Macon Chronicle-Herald from Macon, Missouri on December 5, 1949 · Page 1
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Macon Chronicle-Herald from Macon, Missouri · Page 1

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Monday, December 5, 1949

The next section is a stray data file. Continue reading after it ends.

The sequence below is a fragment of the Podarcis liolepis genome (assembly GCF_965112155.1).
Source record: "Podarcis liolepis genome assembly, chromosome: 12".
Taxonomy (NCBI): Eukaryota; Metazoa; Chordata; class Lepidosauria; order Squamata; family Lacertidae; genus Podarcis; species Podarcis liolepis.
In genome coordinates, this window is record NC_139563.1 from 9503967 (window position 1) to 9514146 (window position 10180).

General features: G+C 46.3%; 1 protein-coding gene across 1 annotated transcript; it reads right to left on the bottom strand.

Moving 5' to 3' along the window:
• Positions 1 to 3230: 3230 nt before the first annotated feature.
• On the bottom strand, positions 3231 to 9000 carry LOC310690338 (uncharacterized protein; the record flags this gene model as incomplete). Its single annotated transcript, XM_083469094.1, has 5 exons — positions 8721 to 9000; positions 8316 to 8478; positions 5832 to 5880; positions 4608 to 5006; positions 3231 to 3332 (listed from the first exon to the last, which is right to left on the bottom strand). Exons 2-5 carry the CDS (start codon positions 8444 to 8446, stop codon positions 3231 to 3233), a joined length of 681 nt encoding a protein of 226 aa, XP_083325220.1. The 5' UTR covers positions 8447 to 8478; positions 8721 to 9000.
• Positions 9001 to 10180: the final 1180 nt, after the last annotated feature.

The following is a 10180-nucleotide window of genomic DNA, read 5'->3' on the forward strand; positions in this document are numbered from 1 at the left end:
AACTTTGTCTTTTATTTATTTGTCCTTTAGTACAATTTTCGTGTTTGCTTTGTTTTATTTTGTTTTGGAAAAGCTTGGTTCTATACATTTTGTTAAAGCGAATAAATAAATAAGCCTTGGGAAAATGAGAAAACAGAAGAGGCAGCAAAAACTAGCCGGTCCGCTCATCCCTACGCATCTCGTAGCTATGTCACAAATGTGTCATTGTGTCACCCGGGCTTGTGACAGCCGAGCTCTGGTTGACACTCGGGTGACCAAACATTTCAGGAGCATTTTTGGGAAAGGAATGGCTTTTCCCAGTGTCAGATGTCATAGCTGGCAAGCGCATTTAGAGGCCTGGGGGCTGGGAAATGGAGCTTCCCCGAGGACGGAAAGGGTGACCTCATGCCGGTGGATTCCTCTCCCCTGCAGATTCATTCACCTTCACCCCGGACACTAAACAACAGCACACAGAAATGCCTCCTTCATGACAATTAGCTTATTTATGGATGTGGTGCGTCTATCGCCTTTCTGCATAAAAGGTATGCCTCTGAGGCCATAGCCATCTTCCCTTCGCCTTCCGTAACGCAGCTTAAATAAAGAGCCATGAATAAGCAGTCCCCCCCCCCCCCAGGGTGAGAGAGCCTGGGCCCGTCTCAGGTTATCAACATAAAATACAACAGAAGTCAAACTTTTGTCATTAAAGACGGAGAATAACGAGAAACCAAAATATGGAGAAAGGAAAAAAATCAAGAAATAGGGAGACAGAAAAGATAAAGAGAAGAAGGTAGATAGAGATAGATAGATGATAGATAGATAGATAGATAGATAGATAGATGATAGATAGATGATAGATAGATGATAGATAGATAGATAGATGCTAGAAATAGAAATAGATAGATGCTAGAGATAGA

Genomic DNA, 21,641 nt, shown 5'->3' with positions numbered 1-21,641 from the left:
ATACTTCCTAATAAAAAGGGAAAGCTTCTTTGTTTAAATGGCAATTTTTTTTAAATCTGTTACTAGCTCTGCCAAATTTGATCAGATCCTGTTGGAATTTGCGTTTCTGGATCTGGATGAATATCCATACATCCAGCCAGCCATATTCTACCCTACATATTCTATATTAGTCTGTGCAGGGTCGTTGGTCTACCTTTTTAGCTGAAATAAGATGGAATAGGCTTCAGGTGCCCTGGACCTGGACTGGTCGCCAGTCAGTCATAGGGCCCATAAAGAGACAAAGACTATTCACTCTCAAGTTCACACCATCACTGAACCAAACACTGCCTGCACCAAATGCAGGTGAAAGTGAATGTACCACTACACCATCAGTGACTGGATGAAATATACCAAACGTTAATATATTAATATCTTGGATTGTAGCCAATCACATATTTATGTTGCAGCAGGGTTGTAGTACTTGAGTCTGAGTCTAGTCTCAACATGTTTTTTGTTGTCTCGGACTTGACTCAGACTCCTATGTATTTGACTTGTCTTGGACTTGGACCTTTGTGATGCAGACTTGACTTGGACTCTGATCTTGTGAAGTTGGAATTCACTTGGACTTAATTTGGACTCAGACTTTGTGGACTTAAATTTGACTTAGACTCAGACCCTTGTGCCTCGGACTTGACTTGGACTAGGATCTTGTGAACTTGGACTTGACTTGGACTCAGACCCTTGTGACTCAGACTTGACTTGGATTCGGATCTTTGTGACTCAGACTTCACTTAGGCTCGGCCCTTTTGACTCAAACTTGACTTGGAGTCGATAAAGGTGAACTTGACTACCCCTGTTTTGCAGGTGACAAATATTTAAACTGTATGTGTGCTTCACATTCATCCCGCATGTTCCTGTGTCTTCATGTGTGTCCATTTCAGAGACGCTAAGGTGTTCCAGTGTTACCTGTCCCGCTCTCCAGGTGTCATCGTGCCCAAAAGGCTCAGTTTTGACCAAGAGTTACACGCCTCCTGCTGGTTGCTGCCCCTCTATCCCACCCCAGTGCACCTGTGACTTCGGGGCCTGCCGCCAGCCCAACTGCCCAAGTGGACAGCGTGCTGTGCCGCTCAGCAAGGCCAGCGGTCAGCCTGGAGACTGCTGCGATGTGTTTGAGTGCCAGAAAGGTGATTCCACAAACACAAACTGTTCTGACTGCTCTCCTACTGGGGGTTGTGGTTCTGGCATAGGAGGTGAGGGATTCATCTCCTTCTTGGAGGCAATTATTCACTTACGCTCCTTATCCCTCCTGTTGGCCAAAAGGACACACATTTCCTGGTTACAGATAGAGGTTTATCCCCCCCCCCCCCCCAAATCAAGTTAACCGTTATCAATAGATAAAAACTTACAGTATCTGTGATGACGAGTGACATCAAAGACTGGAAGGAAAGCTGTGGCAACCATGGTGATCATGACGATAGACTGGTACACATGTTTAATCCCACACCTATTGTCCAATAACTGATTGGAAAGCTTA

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.' ' .' . Fair tonight, lowest Besr 35 degrees. Tuesday totcreaslnf, x cloudiness and warmer, high- est near 60. Maximum (SnudayJ .... 49 . Minimum (Sunday) .,. 22 PRINTED DAILY EXCEPT SUNDAY AND HOLIDAYS t ream re ana r- . i Picture Service "Macon, Missouri, Monday, December 5, 1949" NO. 132 7 a. m. Today . . ' 25 "Tl TTv ii yJTT TiTi HV T Miners Back r In Pits After Brief Walkout 480,000 Workers Begin New 3-Day . Week Schedule . PITTSBURGH, Dec. 5-V (AP) j-(AP) The nation's soft coal mines were back in business today after one of the briefest strikes in that industry's history. - ' The 480,000 United Mine' porkers already hardhit financially FA by three previous 1949 walkouts IV promptly began to fill the mines at 12:01 a. m. (Eastern Standard Time) under a new three-day schedule ordered by their union 1 chief, John L. Lewis. The big 7 a. m. shifts reported in strength in Western Pennsyl- cania's rich bituminous regions. There were no reports of a continuation of last week's overnight strike. - In the, nine days before Christmas, each can earn about $139.50. That's based on their average daily wages of $15,50. . Can Enjoy Christmas That, with some back pay they have coming for work"- done before last week, means they'll enjoy Christmas. Even if some diggers are broke or short of money, company stores guarantee they can buy food and toys for Christmas. Though the miners are happy over the prospects of working, most of them are anxious to get back on a five-day week. It's almost certain Lewis won't order such a week until he has finally reached a contract with industry. And top operators show no indication of giving in. Top operators haven't budged since Lewis!, contract ran out last June 30. They maintain they can't afford to increase wages. And they want Lewis to tighten up the Welfare and pension funds which has been 'financed entirely, by' the. a0cnt ton vroyal-ties the" operators pay for all coai mined. ' ' ;j - t' Convict Killed by Kansas Trooper After Wild Chase RULO, Neb. Dec. 5 (AP) William Dunkin, as slippery a fugitive as ever cracked a police net, is dead. A Kansas 'trooper's guns felled him yesterday, 11 days after ithe Omaha man escaped from the Nebraska penitentiary in Lincoln. Luck ran out for Dunkin about 10 a. m. at the (edge of this tiny southeast Nebraska corner town after a wild chase over dusty country roads in the ad-Joining Kansas area. Dunkin's car, probably the tenth he had stolen in his mad, depserate travels, overturned at the edge of town. Kansas State Patrolman W. W. Smith, leading the pursuit, pulled up about 50 feet away and ordered the 36 year bid convict to "put your hands up and come on out" ' Dunkin answered with gunfire and the battle was on. Smith poured four shots from a 12 gauge riot gun into the overturned car while Dunkin answered with five pistol shots of his own. Smith fired twice more with a rifle. Dunkin didn't answer he was dead. Since Thanksgiving eve, when the convict slipped away from prison in a truck, he had eluded police blocks and manhunt nets one after the other. His exploits, marked by fabulous luck and fool bravado, had harrassed officers in five states Nebraska, Missouri, Kansas, Indiana, and Iowa. Red Factories Strive . to Hike Production MOSCOW, 'Dec, 5 - (AP) All Moscow papers today reported factories throughout Russia are holding competitions to increase production ln honor of Prime Minister Stalin's- 70th birthday, Dec 2L . . Special articles listed resolutions by workeri groups in vari- aiii InrliiEtriea itmmisinir in in crease output before the birthday celebration. ' ! ' f. ta SEDALIA, tSbj Dec.' 5 .(AP '-fat lather Ramsey; 85, died. here i Saturday. She was the widow or the late. Robert JUmsey, founder v DW a 'racket store that bore his f '. name '. . . '. ' . . i . ) i . . . i t Sccms-To p; J By Frank P. Brlggs J ' p b Over the countryside, seared fields and forests give mute testimony that some one, somewhere, somehow forgot to oontrol a fire, be it sl lighted match, a bonfire or even a carelessly tossed clgar- et and the result was destruction Tn these davs of heavv dry fol iage and brisk sharp winds, one can not be too careful with tire. Once started, a little innocent flame ran reach hurricane Dro portions and cause loss that can never be recovered. Too many folk driving along our highways forget to be sure that their cigarets are entirely extinguished when they toss them out the car windows. The'Tag may-lie there smoldering for an .hour or so and then preaK out into a flame that will soon have the entire countryside in confla gration. Hunters too. out in the fields and meadows, are warned that they may bring destruction to all the fields and the wiiame tnere-in, if they are not careful with their matches and their smoking. This is a time when care must h exercised. I never forget a den thnt T had in an office I once occupied. It was "Accidents dnn't haDDen. Be careful." And I'm convinced that that is true. AniilAnte ,fon hnnnpn. Tts the nUUXUCa v I lack of care on the part of the individual that brings sunenng nnd loss. We are all prone to chance on this or that which is the basis of the accident. We didn't take time to be sure. And sDeakine of accidents, I do not mean the kind x necessarily that the high diver in the circus act thought of when questioned as to the accidents he had suf fered. He answered "none." But you fell the other day .when you missed the flying bar," the circus owner said. "Yes," the actor re plied, "but in our business you do not have an accident unless it is fatal." Tit's"-exercise more care and Stop some of this wanton waste! a. Survivors of Oklahoma U. Fire Back in School NORMAN, Okla.. Dec. 5 (AP) Most of the survivors of the Uni versity of Oklahoma men's domi- tory fire that burned three to death and injured 21 early Saturday will be able to attend school as usual today. Thanks to the generosity of thousands, they are clothed again, have new books, are eating regularly and Jive in a brick dormitory. The two-story wooden structure they occupied, a former Navy Barracks, caught fire at 2:45 a. m. Saturday and was razed within an hour and a half. The tragic news drew an im mediate response of cash dona tions and clothing. The Red Cross was giving a $150 clothing allotment to the 340 survivors, many of whom escaped only in pajamas or underwear. One Oklahoma City church con tributed $1,000. University agencies arranged loans and credit for books and food. Survivors testifying at a hear ing yesterday failed to indicate a cause of the blaze. A Coron er's Jury ruled the fire's origin was unknowh and found no negligence by anyone in conection with it. Damage was estimated by Dr. George L. Cross, University president, at about $500,000. Business in Middle Again With Pull of Both Inflation and Deflation Felt NEW YORK, Dec. 5 (AP) Business is in the middle again. Businessmen all over the country feel the pull of both inflation and deflation, forces that appear to most observers to be closely matched just new. Winter resort owners in Tuc son, Arizona, are asking if infla tion is in the cards meaning easy- and plentiful money back East, and more customers for winter resorts. ' I A secretary in San Francisco asks if inflation is on the way back meaning rising prices for the things she buys, , while 'her own pay rises much more slowly, if atalL It may be spring before we know: Whether we're headed for another boom; whether we're in for sharper bust than last spring; or whether we somehow or other have achieved the unex pecteden , almost -painless r de- treat from postwar inflation to a lower, but a till prosperous plat- HooverWill Push Federal Forthcoming Talk to Emphasize Need For .U;.' Sr Economy WASHINGTOW Der. 5 (AP) Herbert Hoover is coming back to Washington to push along a new drive to reorganize the government as; a step toward econ? oray. The Republican former President will speak next . Monday night before the National Reorganization Conference. His theme will be one that some GOP party members are voicing as a rallying cry for the 1950 Congressional, campaigns a contention that expess; spending and high taxes are threatening the existence of the republic. Speaking at a non-partisan forum, Hoover is expected to stick to his main topic that widespread savings can be made by reorganization of the government. ' In a preview of his speech in New York last week, however, he covered a broader field He said that the principal danger to the Republic lies in the attitude of many groups in the country who thing they ought to be fed by the taxpayers instead of making a living for themselves. Agrees With Taf t This is the sort of thing Senator Taft (R-Ohio) has been talking about in attacks on the "hand-out state" which he, says is the Truman administration's aim. Guy B. Gabrielson, the GOP matronal chairman, varied the phrase by calling it a "poor-house state." ,r": Hoover said economy in . gov ernment is a practice, not, a the ory. He is likely to rina a au-ference of opinion in Washington over how much economy is practical. 'Senator G'Mahoney ' (D-Wyo), who aerees that wasteful spend ing ought tibe eliminated, said it's a lot easier to talk , anout cutting the budget than to do it. -. o - Mrs. Alice B. Stevens' Funeral to Be Tuesday Services for Mrs Alice B. Stev ens, wife of Charles Stevens, of Kirksville, formerly of Bevier, will be held at 2' o'clock Tuesday afternoon at the . Christian Church in Ethel. Burial will be in the Ethel Cemetery The late Mrs Stevens aiea Sat urday night in the Grim-Smith Hospital in Kirksville. She was born. April 9, 1879 in the state of Ohio. She is survived by her husband and three children. The body is at the Edwards Funeral Home, in Bevier where it will remain until the hour of the services. Two Men Killed, One Hurt as Car Overturns EXCELSIOR SPRINGS, Mo., Dec. 5 (AP) An automobile overturned on a curve near here yesterday killing two men and injuring a third. Highway Patrol officers said James L. Still, 36, Trenton, Mo., and John C." Church, 36, were killed. Troopers identified Church as a hitchhiker who had no permanent address. . Merle Vaughn, 34, also of Trenton, suffered minor injuries. He was the driver of the vehicle. eau of business activity. Perhap more persons think that inflation is the stronger force just now. They cite the pickup in orders 'which revived backlogs in such industries as paperboardT, shoes and textiles. They list the rise in prices, here and there such as, tires up seven per cent in a month, Du Pont's four per cent hike in rayon viscose yarn 6ver he weekend, and coffee prices bumping the sky. Supporting the view that inflation is coming is the quick rebound of atee! production after the strike, and the word today that Jones ft Laughlin, the nation's fourth largest steel producer, expects a hike in price on this basic product Other items are the easing of the threat of a coal shortage and the prospects of labor peace; the building boom; the slowly mounting cost of production in many Industries; and the steady - climb of. installment buying to record highs, Reorganization Former Rep. May Enters Prison for Wartime Bribery ASHLAND, Ky., Dec. 5 (AP) Andrew J. May, complaining of his heart and protesting his innocence to the last moment, became a Federal prisoner wor wartime bribery and conspiracy today.1 The 74-year-old former i chairman of the powerful House Military Affairs Committee succeeded in slipping without fanfare into the government correctional institution near here before daylight with the help of his personal friend John M. Moore of Lexington, U. S. Marshal for eastern Kentucky. May and the Garsson brothers, Henry and Murray, operators of a wartime munitions combine, were convicted July 3, 1947, for using for profit May's considerable influence as committee chairman. The former Congressman, himself, was accused of accepting more than $50,000 in bribes for getting War Department favors for the Garssons. Moore had denied to newsmen last night that he had received any committment order for the ! ex-Congressman. j First word that May had succeeded in a cat-and-mouse game with newsmen keeping watch for him came from Warden R. O. Culver of the prison. Disabled Vets Warned of Jan. 1 Insurance Deadline Up until Jan 1, 1950, a service-incurred disability, if less than total, will no.t prevent the World War II veteran from obtaining new National Service Life Insurance, or reinstating lapsed GI insurance, John R. Wilson, contact representative and officer-in-charge of the Veterans Administration Office, at Moberly, announced today. He explains that if a veteran's disability was incurred in the service any time bewteen Oct. 8, 1940, and Sept. 2, 1945, he may get the new life insurance or reinstate his lapsed GI insurance. The deadline is important to disabled veterans, Mr. Wilson said, for it may be impossible for many of them to reinstate their GI insurance after that date because beginning Jan. 1, 1950 a service-incurred disability will not be considered an exception for purpose of qualifying for National Service Life Insurance. The Veterans Administration Office located at 203 1-2 North' Williams St., in Moberly, is open from 8 to 12 o'clock and from 1 to 5 o'clock of afternoons, daily, Monday through Friday with the exception- of legal holidays. o Mt Etna Lava Flow Subsides CATANIA, Sicily, Dec. 5 (AP) Shepherds and farmhands returned to pastures and fields on the slopes of St. Etna today as danger from the ancient volcano's three-day eruption seemed to have passed. Lava streams which started pouring from newly-opened craters on the 10,758-foot peak Friday slowed to a snail's pace. The towns of Randazzo, Bronte, and Maletto were threatened for a time by the lava streams but scientists said the eruption seemed about over. Funeral Tomorrow for Mrs. Eunice Hackler Funeral services for Mrs. Eunice Hackler, 89 ,who died at 3 o'clock . yesterday afternoon at the home of her daughter, Mrs. R. E. Epperson, of north of Macon, will be held at 1:30 o'clock tomorrow afternoon at the Stephens and Goodding Funeral Home. Services will be conducted by the Rev.'W. J. Wilcoxon and the Rev. E. H. Farmer. Burial will be in the Hopewell Cemetery, west of Atjanta. Mrs. Hackler is survived by two daughters, Mrs. R. E. Epperson, of near Macon, and Mrs. O. S. Trammell, of Atlanta; and two sons, E. C. Hackler, of Brookfield, and Ronald Hackler, of Marshall, Ma Her husband preceded her in death 25 years ago. The body is at the Stephens and Goodding Funeral Home where it will lie in state until the hour of services. o INJURED IN LEAP KANSAS CITY, Dec. 5 (AP) A leap from ,a second floor window of a burning house here yesterday resulted in " fractures of the left elbow, hand and foot for Miss Jullabel Stephens, 18. ' Damage to the house was estimated at $2,500. . Nationalists Pulling Out of Chengtu Capital Chinese Government Heads Seek Escape As Reds Roll Nearer By The Associated Press The Chinese Nationalist Government appeared today to be pulling out of Chengtu its capital for less than a week, and the third since Nanking fell to the Communists. A special 'dispatch to the Hong Kong newspaper Sing Tao Man Po said government of ficials . assembled at the Chengtu Airport before dawn for air transport to Formosa, island fortress 100 miles off the South Central, China China coast. The Nationalists have chartered planes belonging to retired U. S. Maj. Gen. Chennault ' for the airlift, the report said. Red troops, meanwhile, rolled on toward Chengtu after taking after taking Chunkking, the provisional capital only last Wednesday. Chengtu became the Nationalist capital then." Chiang Pledged Resistance The new moves came a few hours after Generalissimo Chiang Kai-Shek, Nationalist leader, said the government would fight against the Communists, despite defeat on all sides. Czechoslovakia's Roman Catholic bishops in a new gesture of defiance against the Communist government's church control laws warned a religious fight may result if the states does not modify its stand. The bishops announced they could not submit to laws which they declared violate the laws of God and destroy religious freedom. The warning mas made in 2,-200 word letter, dated Nov. 17 and made public yesterday. The bishops called on the government to reconsider the new church law of Nov. 1 and decrees issued un der it "and to revise them so as to be in agreement with constitution of the church." Property Owners Can Still Select Tenants Desired WASHINGTON, Dec. 5 (AP) The FHA says the new anti-discrimination policy on government financing or homes will not bar a property owner from picking the tenant he wants. Nor will it attempt to control in selecting a buyer if he chooses to sell the property. The new "rule is expected to go into effect in about 60 days. It will ban Federal home mortgage guarantees where written restrictive covenants are placed on record after the effective date. The policy was announced last Friday by solicitor General Philip B. Perlman, with the authorization of President Truman.. Confusion arose over how it will operate. In an attempt to clarify the situation, FHA Commissioner Franklin D. Richards sent explanatory statements to FHA offices for their guidance. The aim, Richards said, is to bring the government's policies in line with Supreme Court decisions thaty although individuals may be free to impose or comply with restrictive racial covenants, government support of covenants is contrary to the public policy and they cannot be en forced in court. I Funeral Wednesday for Miss Daisy Thompson Funeral services for Miss Daisy Thompson, who died this morning in the home of Mrs. Kaiser, who had been caring for her northeast of Bevier will be held at 11 o'clock, Wednesday morning, Dec. 7, at the Edwards Funeral Home in Bevier. Burial will be in the Oakwood Cemetery. Miss Thompson is survived by two sisters, Mtrs. Williaim Van Cleye of Macon and Mrs. Norman Comfort of St. Louis. The body will remain at the funeral home. FORMER PUBLISHER DECS SEATTLE, Wash., Dec. 5 (AP) , J. E. Farish, 91, former ower of the Joplin, Mo., flewsr Herald, died Friday at his rural home near here. He was owner of .the Missouri paper for several yeart.rior to 1908.;, Rev. A. R. Malone Ordained Here 300 Hear Sermon by Hannibal Pastor The Rev. Alfred R. Malone, rector of St. James Episcopal Church, was ordained, to the priesthood by the Rt. Rev. William Scarlett, Bishop of the Dioc-ese of Missouri, before a crowd Of 300 persons last night at the church here. The Rev. G. Ernest Lynch, rector of Trinity Church in Hannibal, preached the sermon and delivered the charge to Mr. Malone. Mr. Lynch used as his topic, "Abandon all Ranks, Ye Who Enter Here." Other ministers who participated in the service of ordination were: The Rev. G. Richard Wheatcroft, rector of Trinity Church in Kirksville; and the Rev. Arthur E. Woodward, rector of St. Paul's Church in Palmyra and of St. Jude's Church in Monroe City. The choir of St. James Church furnished the music with Miss Doris Gieselman as guest soloist and Ward Moore as organist. Came Hero In April Mr. Malone came to St. James Church last April after having served for five years as minister of the Methodist Church in Weymouth, Mass. Since coming to Macon he has become president of the Macon County Council of Churches and is a member of the Rotary Club, Chamber of Commerce, Municipal Concert Association, and the Ministerial Alliance. Following the ordination ceremonies a reception was given in the undercroft of the church, under the chairmanship of Mrs. Tom Martin who was assisted by members of the Women's Auxiliary. The room was attractively decorated in the Yuletide motif. Grain Receiving Stations in CROP Campaign Set Up The receiving stations for grain in Macon County under the current Christian Rural Overseas Program which is designed to garner surplus farm commodities to aid the needy, have been set up, it was announced today. Grain may be brought to these stations: Farmers Exchange in Macon, La Plata, Gifford, New Cambria, and the elevator in Atlanta. The goal of the CROP, a church-sponsored project nou in a nationwide drive, is to fill 3,500 railroad carloads with bulk farm products for Friendship Food Trains for the needy overseas. rarm commodities will help fill the carloads for the trains, while cash contributions will be used to buy grain to further fill out the loads. The area chairmen for the Macon drive are: Mrs. Basil Soupes, Gifford; Mrs. Lilburn Davis, Goldsberry; Dean Dennis, New Cambria; and the Rev. W. H. Hansford, La Plata. Clyde Butler is county chair man of the oreanizatinn. whilo Clyde Alspaugh is secretary-treasurer. Corn Averages 90 Bushels to Acre on White Farm Thirty acres of Pfiester corn hybrid Numbers 170 and 392 averaged 90 bushels to the acre this year on the Mark White farm nine miles northeast of Macon, it was reported today. This corn was picked with a Woods Brothers snapper and was weighed in with' 75 pounds to the bushel for shuck allowance. Htmters Surge Into Ozark Counties For Deer Season's Opening Tomorrow JEFFERSON CITY, Dec. 5 (AP) Red capped hunters surged into the Ozark Hill countries today for the opening of Missouri's biggest deer season tomorrow. State Conesrvation Commission experts said all the signs point to the greatest number of hunters ever to invade the deer woods. Last year 17,700 hunters killed 1,-432 white-tail bucks. The deer herd has been growing steadily and this year it is estimated at 30,000 or more. The season opens officially at 6:30 a. m. tomorrow and ends at 5 p. m. next Sunday. Only Mis souri residents may hunt and each one has to buy a deer tag cost ing $5.15. Only one fork horned' buck may be killed.' K. '- , For' the' five-day jamboree the Conservation' ' Commission has mobilized all available, Agents In 'Oak Ridge' Data Reds Found, Witness Says Former Air Force Officer Tells House Group of Seeing Material in Suitcase with Note Signed 'H.H.' Hugh Keith to Randolph County Named Farm Agent There as of Jan. 1 Hugh Keith, associate Macon County Agent in charge of the Balanced Farming Ring, has resigned that position and will be come Randolph County Agent ef fective Jan. 1, it was announced this morning. Mr. Keith turned in his resig nation Saturday afternoon at a quarterly meeting of the official board of the Extension Service in the office of County Agent Clyde H. Alspaugh. He will replace Elmer J. Tur ner who has served as Randolph County Agent for three and one' half years and quit due to ill health. Vanderhoof Moves Up - S. F. Vanderhoof, assistant Macon County Agent, will take over the additional duties of Balanced Farm director on Jan 1, and in- so doing will then be come Associate County Agent Mr. Vanderhoof has been in Macon County since his graduation from the University of Mis souri in August of this year. He is now organizing a 1950 Balanced Farm Ring Association Mr. Keith who came to Ma con County two and one-half years ago, after his graduation from the University of Missouri, organiiod the Balanced Farm Ring after having served as As sistant County Agent for six months. i While in Macon he has been a member of the Lions Club, Elks Lodge and Chamber of Com' merce. ' He is married an the father of one son, David Preston. The family will move to Moberly on Jan. 1 when Mr. Keith assumes his new duties. Woman Believes Her Prayers for Aid Were Answered COUNCIL BLUFFS, la., Dec. 5 (AP) Mrs. Marie Turnquist was sure today that her prayers had been answered. Recapping the 60 hours she spent imprisoned in a tiny bath' tub 36 inches long, 19 inches deep and 19 inches wide, she explained: "I just kept praying to get out. I said 'Lord, why don't you answer. You have always answered my prayers before." It wasn't long before neighbors became aroused when she didn't answer the telephone. They broke into the house and rescued her. ; a Mrs. Turnquist said she was staying at the home of a friend, who was a midget. . -The home is widely known' for its miniature furnishings. o 10 Killed When Winds Rake Northern Germany BERLIN, Dec. 5 (AP) Ten persons were killed and 16 injured yesterday when winds up to 80 miles an hour toppled war-weakened buildings across North Germany. Five persons died in Berlin. the 25 deer counties and has hired special agents in some ar eas. Many went from the Central office here to help. In a last minute appeal the commission cautioned hunters to help prevent forest fires. The woods are tinder dry. The bt- Louis Weather Buereau re corded last month as the second driest November on record. Three planes the Commission's own craft and two rented ones will watch for fires in con stant patrols. Every lookout tower will be manned around the clock. Counties where deer may . ' be hunted are Bollinger, Butler, Carter, Crawford, Dent Franklin, Jefferson, Gasconade, Howell, Iron; Madison, Oregon, - Osage, Ozark,'-Perry, Phelp, . Reynolds. Ripley,1 St. Francois, Ete. .Genevieve, Shannon, .Stone4J.Taney, Washington and Wayni. . i f . jy jii i i. i ,-': i . j Bound m WASHINGTON, Dec. 5 (AP) A former Air Force major testified . today he once found some "Oak; Ridge" material in a suitcase bound for Russia. He said there was also a White House note signed "H. H." saying "Had a hell of a time getting these away, from Groves.' The former " officer was . G." Racey Jordan, who has said the late Harry L. Hopkins, adviser to President Roosevelt, gave hurry-up orders for shipment of atomic ' materials' to Russia in 1943. . , Jordan was before the House-. Un-American Activities Commit-' tee for expansion of the story he told last, week on the radio. Jordan said he examined the suitcase sometime during the winter of 1943-44. . ' On White House Paper ' The note signed "H. H.' he said, was on White House stationary and he said he thinks it was addressed to a Mr. Mikoyen, whom he was told was "one of two or three of the most important men in Russia." Oakridge, Terin., was a major point at which .the atomic bomb, was developed. The hefld of the ' atomic project was" Gen. Leslie -Groves. , " At the time he was opening Russian suitcases, Jordan said, ho was stationed at an airfield at Great Falls, Mont., from which i lend-lease planes were ferried to ' Russia by way of Alaska. ' Before putting Jordan on the stand, the committee got from its own senior investigator, Louis J. Russell, testimony that the group has evidence of three shipments of atomic material to Russia in : 1943. - , Russell said he had no information that Hopkins was connected with them in any way. Denies Training; School Board Is Defying Merit Act JEFFERSON CITY, Dec. 5 (AP) Francns Smith of St. Joseph denied today the Stale Board of Training Schools is defying the State Merit System. Smith, chairman of the Board, said he regretted .h.t the board's ac.ion in re: iir.:ii.jP. D. "Pa" Sweeeney as supenn.e.ident of the State Training School for Boys at Boonville had been interpreted as defiance. 1 - Actually, he said in a letter to Ralph J. Turner, State Personnel Director, the Board takes the view that the Legislature did not intend for the board's director .and its juvenile training school superintendents to be covered by the merit system. . Sweeney was retained as superintendent at Boonville although he was not among the top three men certified to the board for appointment after merit system examinations. Smith, a former State Senator, said that if a legitimate controversy exists about the civil service status of the superintendents' jobs, the board hopes to refer it to the Legislature for clarification. 3 K.C. Negroes Fined $150 Each Here This Morning "V. Three Kansas City Negroes were fined $150 each and costs' by. Judge Harry J. Libby in Circuit Court here this morning, after they had pled guilty to an information in two counts, both of which were for petty larceny. The three men, Luke Wilson, Jr., William Edward Wilson and Roy Scott were each fined S50 on the first count in the information, and $100 on the second count, as the result of short-change money deals they were involved in on May 3 of this year when Bob Gross at Bowser's East Station, and L. W. Bryant of Ten Mile, each' lost $10 in the transactions. Luke Wilson, Jr., and Scott, paid the costs, but, not their fines, and were granted until Jan. 3 in which to do this. ( v '.;'.;' William Edward Wilson, without funds, was committed t the Macon County Jail uatil such tim as he can pay. his fine and costs, a Prosecuting;. t Attorney James Glenn handled the jew for th StBtftr . "J ',; .... i Th defendants had, no tttorr v